One Woman Book Club: The Stand

“She reminded me of a warning I was fond of repeating: do not, under any circumstances, belittle a work of fiction by trying to turn it into a carbon copy of real life; what we search for in fiction is not so much reality but the epiphany of truth.”  – Azar Nafisi, Reading Lolita in Tehran

These words appear on the first page of Reading Lolita in Tehran, which I took down off the shelf today after finally finishing The Stand by Stephen King. I found both books in the donated piles at the Welles Turner Memorial Library Book Sale–the kind of lovely town event where kids show up towing red wagons and you see spouses barking at each other about who is supposed to cover which table. But after spending the better part of three months with the lone survivors of the super flu (aka Captain Trips), I was on the hunt for something very, very different. Little did I know that the first page of Nafisi’s book would send me back to the often bleak world of The Stand. Continue reading

On Writing ‘n Stuff

Not my desk, or my photo.

Not my desk, or my photo. (Nancy L. Stockdale, Flickr Creative Commons)

You may recall that my cat was diagnosed with gallstones. I spent a month fearing that without surgical intervention my cat would get sick again as soon as she went off her meds. I didn’t know what to do. Then, one night, as I sat on my couch editing a book for a freelance project, I came up with an idea. I needed to write a book, get an advance, and use it to pay for the cat’s surgery.

I know that sounds like a bad plan, and it would be except that I work for a publishing company with a book wing — and the publisher had been trying to get me to write a book for years. We just hadn’t been able to come up with a subject that interested us both. But I’d recently been toying with an idea that I thought would work. So I quickly shot off an email and asked if it would be of interest.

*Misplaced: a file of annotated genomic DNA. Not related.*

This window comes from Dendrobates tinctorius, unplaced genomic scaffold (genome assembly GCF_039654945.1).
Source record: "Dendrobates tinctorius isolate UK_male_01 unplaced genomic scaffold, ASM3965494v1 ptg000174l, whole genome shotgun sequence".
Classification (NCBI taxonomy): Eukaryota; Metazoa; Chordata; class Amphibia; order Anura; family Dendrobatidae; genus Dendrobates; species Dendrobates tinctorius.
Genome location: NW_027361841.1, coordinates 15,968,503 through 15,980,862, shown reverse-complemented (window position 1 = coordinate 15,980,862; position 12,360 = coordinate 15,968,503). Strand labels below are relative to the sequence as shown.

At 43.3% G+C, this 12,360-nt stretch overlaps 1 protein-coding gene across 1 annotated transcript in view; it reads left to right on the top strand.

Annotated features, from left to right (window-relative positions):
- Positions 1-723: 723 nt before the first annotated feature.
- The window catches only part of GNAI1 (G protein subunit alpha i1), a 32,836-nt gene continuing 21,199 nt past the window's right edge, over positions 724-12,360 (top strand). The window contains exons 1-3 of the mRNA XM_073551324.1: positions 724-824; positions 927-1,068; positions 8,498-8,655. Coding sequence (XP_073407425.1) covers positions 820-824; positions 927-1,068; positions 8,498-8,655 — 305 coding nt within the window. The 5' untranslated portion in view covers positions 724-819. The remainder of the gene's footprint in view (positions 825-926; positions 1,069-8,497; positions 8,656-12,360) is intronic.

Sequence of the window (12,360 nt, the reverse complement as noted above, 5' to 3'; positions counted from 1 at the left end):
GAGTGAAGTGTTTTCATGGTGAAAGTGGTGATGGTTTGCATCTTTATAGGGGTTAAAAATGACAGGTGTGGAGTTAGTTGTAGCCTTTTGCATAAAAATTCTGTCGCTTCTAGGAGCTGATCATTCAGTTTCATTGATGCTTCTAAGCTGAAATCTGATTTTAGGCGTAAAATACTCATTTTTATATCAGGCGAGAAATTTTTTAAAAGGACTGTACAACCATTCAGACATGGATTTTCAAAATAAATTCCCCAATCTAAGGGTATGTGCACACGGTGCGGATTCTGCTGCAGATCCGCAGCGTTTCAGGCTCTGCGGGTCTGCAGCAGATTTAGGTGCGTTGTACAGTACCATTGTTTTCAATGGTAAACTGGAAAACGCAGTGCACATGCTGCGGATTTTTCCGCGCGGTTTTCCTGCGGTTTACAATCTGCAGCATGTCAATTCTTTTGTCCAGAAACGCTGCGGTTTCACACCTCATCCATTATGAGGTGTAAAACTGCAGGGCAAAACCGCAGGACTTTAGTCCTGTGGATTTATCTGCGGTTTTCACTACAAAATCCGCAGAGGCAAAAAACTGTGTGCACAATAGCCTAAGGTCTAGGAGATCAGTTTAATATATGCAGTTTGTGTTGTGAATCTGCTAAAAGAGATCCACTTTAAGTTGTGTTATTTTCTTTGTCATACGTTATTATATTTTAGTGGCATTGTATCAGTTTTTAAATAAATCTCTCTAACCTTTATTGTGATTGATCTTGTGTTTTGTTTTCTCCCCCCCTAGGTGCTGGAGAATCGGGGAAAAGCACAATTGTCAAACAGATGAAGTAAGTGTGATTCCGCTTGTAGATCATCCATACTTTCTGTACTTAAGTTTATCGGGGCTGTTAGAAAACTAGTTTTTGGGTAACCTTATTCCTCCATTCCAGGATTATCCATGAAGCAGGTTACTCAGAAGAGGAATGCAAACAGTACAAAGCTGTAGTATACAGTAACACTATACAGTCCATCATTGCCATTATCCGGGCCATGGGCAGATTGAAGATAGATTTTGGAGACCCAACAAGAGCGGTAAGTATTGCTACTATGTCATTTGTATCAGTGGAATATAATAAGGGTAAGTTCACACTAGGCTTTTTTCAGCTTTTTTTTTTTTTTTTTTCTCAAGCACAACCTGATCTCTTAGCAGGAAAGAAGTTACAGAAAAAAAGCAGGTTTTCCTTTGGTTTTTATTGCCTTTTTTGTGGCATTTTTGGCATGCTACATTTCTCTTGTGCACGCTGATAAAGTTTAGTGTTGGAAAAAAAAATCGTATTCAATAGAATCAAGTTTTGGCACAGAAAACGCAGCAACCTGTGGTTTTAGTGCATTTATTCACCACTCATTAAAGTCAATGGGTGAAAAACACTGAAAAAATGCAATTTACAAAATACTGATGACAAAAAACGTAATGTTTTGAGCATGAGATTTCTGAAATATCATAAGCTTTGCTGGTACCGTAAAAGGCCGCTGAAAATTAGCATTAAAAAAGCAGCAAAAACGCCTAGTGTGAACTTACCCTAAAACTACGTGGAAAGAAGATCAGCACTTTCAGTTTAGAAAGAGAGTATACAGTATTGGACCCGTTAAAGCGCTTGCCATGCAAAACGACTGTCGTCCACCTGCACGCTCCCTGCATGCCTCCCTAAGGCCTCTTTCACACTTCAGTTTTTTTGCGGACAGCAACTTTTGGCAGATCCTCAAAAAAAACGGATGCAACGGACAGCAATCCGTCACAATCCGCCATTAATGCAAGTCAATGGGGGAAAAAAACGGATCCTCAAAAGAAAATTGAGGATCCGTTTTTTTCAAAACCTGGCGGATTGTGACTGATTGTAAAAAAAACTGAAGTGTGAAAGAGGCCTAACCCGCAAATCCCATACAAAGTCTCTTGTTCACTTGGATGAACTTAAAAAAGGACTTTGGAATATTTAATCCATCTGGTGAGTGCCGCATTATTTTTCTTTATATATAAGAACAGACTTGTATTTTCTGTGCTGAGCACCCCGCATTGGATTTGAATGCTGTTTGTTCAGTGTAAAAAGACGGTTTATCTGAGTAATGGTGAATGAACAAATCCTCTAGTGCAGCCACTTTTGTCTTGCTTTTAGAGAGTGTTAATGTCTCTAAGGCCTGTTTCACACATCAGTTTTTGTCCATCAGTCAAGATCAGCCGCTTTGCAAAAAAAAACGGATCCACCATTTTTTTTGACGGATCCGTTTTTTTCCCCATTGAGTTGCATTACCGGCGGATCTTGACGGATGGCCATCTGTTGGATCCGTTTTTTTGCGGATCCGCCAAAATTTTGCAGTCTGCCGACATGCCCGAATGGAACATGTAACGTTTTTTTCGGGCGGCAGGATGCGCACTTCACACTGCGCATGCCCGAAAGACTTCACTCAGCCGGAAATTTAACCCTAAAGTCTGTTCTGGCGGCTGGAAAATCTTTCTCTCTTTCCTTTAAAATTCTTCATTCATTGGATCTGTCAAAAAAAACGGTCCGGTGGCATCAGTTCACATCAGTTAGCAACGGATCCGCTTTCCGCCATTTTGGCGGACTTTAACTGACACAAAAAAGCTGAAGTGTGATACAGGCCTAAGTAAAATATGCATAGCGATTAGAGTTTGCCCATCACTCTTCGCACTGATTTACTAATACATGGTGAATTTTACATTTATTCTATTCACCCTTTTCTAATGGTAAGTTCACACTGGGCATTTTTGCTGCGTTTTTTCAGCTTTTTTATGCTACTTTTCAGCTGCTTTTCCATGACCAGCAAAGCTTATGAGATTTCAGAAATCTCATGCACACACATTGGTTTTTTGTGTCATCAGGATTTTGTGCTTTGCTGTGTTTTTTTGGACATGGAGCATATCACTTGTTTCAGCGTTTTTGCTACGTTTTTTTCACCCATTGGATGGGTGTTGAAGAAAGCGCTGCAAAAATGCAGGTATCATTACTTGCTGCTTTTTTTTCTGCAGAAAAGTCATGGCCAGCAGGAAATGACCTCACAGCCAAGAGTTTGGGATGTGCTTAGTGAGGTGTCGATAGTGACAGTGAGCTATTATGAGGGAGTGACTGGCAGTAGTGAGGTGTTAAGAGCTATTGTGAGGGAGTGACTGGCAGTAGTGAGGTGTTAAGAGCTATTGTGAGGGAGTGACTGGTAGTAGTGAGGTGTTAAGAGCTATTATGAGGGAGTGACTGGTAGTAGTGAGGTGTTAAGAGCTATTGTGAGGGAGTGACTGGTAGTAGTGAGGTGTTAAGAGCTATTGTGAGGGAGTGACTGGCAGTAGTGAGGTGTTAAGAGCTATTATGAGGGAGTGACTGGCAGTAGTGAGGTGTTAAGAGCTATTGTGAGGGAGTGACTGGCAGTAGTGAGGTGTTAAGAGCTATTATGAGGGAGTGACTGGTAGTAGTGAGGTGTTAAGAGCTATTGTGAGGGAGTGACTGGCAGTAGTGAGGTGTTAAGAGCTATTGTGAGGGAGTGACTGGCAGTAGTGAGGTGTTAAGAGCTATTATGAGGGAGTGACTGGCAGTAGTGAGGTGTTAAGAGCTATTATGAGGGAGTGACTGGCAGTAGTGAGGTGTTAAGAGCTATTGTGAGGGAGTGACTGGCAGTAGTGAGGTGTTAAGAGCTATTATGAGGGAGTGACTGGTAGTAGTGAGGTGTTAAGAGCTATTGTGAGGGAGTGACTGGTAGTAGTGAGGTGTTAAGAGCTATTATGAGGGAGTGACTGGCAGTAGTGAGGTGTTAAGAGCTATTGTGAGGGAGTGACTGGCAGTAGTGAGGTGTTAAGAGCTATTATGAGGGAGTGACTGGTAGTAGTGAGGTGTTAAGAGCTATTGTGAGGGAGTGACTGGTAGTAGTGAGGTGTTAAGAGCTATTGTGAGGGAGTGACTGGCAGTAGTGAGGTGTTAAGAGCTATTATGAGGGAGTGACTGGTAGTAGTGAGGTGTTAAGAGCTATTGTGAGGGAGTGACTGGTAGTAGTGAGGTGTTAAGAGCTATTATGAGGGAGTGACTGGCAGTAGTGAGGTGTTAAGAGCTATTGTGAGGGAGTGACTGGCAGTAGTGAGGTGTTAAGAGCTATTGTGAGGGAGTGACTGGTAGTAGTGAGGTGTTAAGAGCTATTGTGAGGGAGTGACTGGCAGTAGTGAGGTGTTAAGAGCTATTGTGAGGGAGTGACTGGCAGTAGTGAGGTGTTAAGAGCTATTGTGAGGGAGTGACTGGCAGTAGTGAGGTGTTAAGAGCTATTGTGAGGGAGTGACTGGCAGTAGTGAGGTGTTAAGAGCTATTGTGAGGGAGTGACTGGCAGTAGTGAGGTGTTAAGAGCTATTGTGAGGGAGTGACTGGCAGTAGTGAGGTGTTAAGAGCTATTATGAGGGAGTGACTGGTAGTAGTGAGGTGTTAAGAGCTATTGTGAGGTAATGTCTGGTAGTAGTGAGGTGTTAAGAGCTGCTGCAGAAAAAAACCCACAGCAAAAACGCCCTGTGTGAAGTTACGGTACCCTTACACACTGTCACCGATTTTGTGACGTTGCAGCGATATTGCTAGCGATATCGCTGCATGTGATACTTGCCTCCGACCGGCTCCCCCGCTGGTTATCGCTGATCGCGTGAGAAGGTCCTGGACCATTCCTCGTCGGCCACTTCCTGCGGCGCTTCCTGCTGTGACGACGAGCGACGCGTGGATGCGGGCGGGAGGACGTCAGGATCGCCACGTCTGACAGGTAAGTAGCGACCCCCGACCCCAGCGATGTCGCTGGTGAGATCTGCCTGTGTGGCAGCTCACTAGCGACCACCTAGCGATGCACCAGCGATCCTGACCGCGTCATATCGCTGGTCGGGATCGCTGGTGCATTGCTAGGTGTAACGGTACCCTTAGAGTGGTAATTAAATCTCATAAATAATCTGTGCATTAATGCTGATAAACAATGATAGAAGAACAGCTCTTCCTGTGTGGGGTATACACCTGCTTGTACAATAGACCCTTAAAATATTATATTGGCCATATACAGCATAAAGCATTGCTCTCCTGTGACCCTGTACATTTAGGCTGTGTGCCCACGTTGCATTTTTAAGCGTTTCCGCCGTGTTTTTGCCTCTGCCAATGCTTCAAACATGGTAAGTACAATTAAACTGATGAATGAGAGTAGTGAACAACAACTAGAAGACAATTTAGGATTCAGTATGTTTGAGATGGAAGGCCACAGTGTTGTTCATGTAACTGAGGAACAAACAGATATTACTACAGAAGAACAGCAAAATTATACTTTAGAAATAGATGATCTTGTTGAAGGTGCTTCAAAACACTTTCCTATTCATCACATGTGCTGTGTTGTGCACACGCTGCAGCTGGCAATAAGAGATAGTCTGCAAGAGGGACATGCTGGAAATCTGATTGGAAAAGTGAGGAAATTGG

It was.  Continue reading

Surviving the Library Book Sale

20140512-195851.jpgFor quite some time now I’ve been trying to read Jonathan Franzen’s Freedomwithout having to actually buy it and give that condescending fancypants any money. A library would seem to be the obvious choice, but my cousin informed me that there is a  rather large late fee associated with our old address so I’ve been avoiding it. Then, this weekend, my boyfriend and I headed to the center of town to get breakfast at a coffee shop before walking over to a plant sale where a local community farm was selling heirloom tomato plants. And it just so happened that the library I can’t set foot in was also having its annual book sale that day.

I’d never actually been to one of these book sales before. I assumed it would be filled with books like the ones I donate to the library every year: old textbooks, stuff I inherited and never read, and a dictionaries no one needs anymore. There was a lot of that. I even found myself wondering if some of the books I saw on the tables were mine, but I headed straight for the fiction table and almost immediately spotted a hardcover copy of Freedom. An old man was in my way and he didn’t look like he was in a hurry to move along. He wasn’t like a frail old man or anything. He was  tall, and I’d like to think he’s a runner.  I say this because I practically had to elbow him out of the way before  the book vultures could swoop in and steal my chance to screw Jonathan Franzen out of his royalty.  Continue reading